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The latest news about environmental and green
technologies – renewables, energy savings, fuel cells

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Turning up the heat on biofuels

The production of biofuels from lignocellulosic biomass would benefit on several levels if carried out at temperatures between 65 and 70 degrees Celsius. Researchers with the Energy Biosciences Institute (EBI) have employed a promising technique for improving the ability of enzymes that break cellulose down into fermentable sugars to operate in this temperature range.

Posted: May 15th, 2013

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Researchers demonstrate significant improvement in the performance of solar-powered hydrogen generation

Using a powerful combination of microanalytic techniques that simultaneously image photoelectric current and chemical reaction rates across a surface on a micrometer scale, researchers at the National Institute of Standards and Technology (NIST) have shed new light on what may become a cost-effective way to generate hydrogen gas directly from water and sunlight.

Posted: May 15th, 2013

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Reducing the environmental impacts of fertiliser use

Scientists have demonstrated how improvements in nitrogen fertiliser manufacture and their application could help reduce China's agricultural greenhouse gas emissions by around 60%, by 2030, compared to the current business as usual approach. This emissions reduction represents a 2 to 6% reduction in China's overall greenhouse gas emissions and therefore could be significant in the global battle on climate change.

Posted: May 15th, 2013

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Pollution from shipping making ocean more acidic

Shipping pollution along major trade lanes can rival carbon emissions in contributing to the increased acidity of the ocean, according to a new study by an international team, including researchers from the University of Gothenburg, Chalmers University of Technology, the University of Delaware, and the Institute for Advanced Sustainability Studies. The research is the first global analysis that shows that acidification from shipping can during the summer months equal that from carbon dioxide.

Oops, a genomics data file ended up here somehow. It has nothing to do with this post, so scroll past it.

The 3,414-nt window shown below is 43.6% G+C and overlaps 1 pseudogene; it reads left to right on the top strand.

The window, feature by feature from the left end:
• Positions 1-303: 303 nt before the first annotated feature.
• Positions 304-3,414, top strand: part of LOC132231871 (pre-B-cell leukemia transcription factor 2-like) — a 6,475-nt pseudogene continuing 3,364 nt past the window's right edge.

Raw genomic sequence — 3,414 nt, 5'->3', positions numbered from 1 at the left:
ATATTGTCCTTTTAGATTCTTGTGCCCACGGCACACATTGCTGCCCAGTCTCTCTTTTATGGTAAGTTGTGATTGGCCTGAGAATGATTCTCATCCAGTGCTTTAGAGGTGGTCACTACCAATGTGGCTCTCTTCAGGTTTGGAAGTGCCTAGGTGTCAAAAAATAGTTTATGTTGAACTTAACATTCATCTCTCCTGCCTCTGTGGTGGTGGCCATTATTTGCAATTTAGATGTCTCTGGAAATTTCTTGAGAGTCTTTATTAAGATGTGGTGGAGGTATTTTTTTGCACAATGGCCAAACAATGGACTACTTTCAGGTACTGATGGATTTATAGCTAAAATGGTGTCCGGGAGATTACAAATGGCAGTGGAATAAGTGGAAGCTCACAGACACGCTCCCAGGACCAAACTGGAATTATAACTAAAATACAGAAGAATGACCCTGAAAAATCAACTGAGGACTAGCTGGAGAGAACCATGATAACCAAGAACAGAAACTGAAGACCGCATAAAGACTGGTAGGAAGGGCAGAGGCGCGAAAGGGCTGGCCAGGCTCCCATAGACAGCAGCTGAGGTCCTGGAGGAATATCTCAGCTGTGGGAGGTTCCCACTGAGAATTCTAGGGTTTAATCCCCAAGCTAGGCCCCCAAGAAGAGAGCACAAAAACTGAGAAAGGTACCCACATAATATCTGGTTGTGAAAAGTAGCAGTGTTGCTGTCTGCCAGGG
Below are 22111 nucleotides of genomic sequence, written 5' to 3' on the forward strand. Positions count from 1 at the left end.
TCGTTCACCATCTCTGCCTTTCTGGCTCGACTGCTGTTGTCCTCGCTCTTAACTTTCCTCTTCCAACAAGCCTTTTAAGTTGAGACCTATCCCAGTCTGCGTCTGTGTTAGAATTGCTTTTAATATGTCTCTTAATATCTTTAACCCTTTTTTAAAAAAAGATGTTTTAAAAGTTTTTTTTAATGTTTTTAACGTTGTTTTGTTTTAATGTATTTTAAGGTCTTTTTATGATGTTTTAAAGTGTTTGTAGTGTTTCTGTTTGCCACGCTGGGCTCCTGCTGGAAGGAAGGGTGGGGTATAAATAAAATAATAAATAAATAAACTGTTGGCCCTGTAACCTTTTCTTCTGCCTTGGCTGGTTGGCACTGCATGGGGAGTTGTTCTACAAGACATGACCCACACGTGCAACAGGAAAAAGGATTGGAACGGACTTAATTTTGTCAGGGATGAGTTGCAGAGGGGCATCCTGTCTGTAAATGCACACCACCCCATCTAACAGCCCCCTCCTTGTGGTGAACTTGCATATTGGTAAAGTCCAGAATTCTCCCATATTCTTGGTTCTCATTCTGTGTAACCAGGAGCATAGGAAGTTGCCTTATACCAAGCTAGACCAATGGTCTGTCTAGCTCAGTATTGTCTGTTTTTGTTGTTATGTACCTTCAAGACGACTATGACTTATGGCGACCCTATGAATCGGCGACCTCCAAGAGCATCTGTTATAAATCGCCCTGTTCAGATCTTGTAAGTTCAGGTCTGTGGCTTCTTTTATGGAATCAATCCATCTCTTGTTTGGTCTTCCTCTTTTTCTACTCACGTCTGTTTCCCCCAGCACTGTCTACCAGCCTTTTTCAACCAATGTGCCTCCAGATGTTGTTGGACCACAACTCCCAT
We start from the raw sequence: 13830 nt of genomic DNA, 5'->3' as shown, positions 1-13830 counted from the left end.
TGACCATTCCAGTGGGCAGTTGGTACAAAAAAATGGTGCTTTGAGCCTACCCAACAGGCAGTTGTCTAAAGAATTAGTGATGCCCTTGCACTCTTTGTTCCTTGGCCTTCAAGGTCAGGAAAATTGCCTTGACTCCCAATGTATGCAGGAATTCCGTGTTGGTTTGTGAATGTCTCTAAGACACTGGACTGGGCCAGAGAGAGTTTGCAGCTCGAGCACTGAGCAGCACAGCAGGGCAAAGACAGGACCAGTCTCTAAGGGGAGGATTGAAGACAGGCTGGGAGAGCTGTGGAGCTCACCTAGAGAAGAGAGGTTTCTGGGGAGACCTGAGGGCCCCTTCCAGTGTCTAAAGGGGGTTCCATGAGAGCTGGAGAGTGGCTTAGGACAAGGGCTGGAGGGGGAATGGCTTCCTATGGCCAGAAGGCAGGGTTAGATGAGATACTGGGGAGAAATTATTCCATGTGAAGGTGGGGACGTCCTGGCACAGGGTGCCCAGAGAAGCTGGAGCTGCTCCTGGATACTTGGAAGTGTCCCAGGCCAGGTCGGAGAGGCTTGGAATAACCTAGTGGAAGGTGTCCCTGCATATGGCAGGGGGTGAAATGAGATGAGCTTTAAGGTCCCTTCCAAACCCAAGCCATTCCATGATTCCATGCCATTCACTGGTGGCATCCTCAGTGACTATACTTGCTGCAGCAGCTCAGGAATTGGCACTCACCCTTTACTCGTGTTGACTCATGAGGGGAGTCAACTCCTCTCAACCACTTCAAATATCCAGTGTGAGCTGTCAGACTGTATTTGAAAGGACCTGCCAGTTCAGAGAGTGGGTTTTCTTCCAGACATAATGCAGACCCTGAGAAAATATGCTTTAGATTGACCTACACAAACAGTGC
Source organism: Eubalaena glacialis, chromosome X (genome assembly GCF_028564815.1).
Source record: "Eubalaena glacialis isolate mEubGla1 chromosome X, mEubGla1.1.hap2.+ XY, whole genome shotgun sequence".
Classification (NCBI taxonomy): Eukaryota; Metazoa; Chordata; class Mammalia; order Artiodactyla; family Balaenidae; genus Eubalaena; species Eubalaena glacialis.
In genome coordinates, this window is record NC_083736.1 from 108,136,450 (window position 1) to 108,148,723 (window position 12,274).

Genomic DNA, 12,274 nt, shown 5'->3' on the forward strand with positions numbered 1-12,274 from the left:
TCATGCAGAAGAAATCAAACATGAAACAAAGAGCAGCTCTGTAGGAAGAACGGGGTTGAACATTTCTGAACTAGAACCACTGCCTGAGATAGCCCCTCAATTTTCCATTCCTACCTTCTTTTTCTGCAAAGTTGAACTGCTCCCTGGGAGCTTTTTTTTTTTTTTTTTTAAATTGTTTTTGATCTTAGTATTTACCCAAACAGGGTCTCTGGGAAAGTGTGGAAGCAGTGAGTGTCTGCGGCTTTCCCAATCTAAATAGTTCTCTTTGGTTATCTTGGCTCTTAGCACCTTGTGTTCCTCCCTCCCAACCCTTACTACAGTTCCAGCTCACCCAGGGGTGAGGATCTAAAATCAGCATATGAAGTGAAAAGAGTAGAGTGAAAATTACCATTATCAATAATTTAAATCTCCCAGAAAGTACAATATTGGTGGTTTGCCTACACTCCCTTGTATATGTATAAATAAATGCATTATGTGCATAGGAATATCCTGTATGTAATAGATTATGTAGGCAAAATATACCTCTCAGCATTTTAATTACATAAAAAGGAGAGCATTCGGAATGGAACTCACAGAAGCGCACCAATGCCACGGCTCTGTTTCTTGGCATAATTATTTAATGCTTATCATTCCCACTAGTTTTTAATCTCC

Posted: May 15th, 2013

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Innovation in spectroscopy could improve greenhouse gas detection

Detecting greenhouse gases in the atmosphere could soon become far easier with the help of an innovative technique developed by a team at the National Institute of Standards and Technology (NIST), where scientists have overcome an issue preventing the effective use of lasers to rapidly scan samples.

Posted: May 15th, 2013

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Could CO2 be injected in sandstone? Would it stay there?

As CO2 levels in Earth's atmosphere top 400 parts per million, options such as storing the greenhouse gas in porous sandstone rock formations found in abundance on the sea floor are of increasing interest. But how do we know if CO2 can be safely injected into spongy sandstone, and that once it is there, that it will stay there?

Posted: May 14th, 2013

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Scientists use crowd-sourcing to help map global CO2 emissions (w/video)

Climate science researchers from Arizona State University are launching a first-of-its-kind online 'game' to better understand the sources of global warming gases. By engaging 'citizen scientists', the researchers hope to locate all the power plants around the world and quantify their carbon dioxide emissions.

Posted: May 14th, 2013

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As carbon dioxide hits a new high, there's still no Planet B

On May 9, 2013, the National Oceanic and Atmospheric Administration in the US recorded CO2 levels in the atmosphere at of 400 parts per million. This signifies a return to the atmospheric conditions similar to those of the Pliocene, which ended about 2.6 million years ago.

Posted: May 13th, 2013

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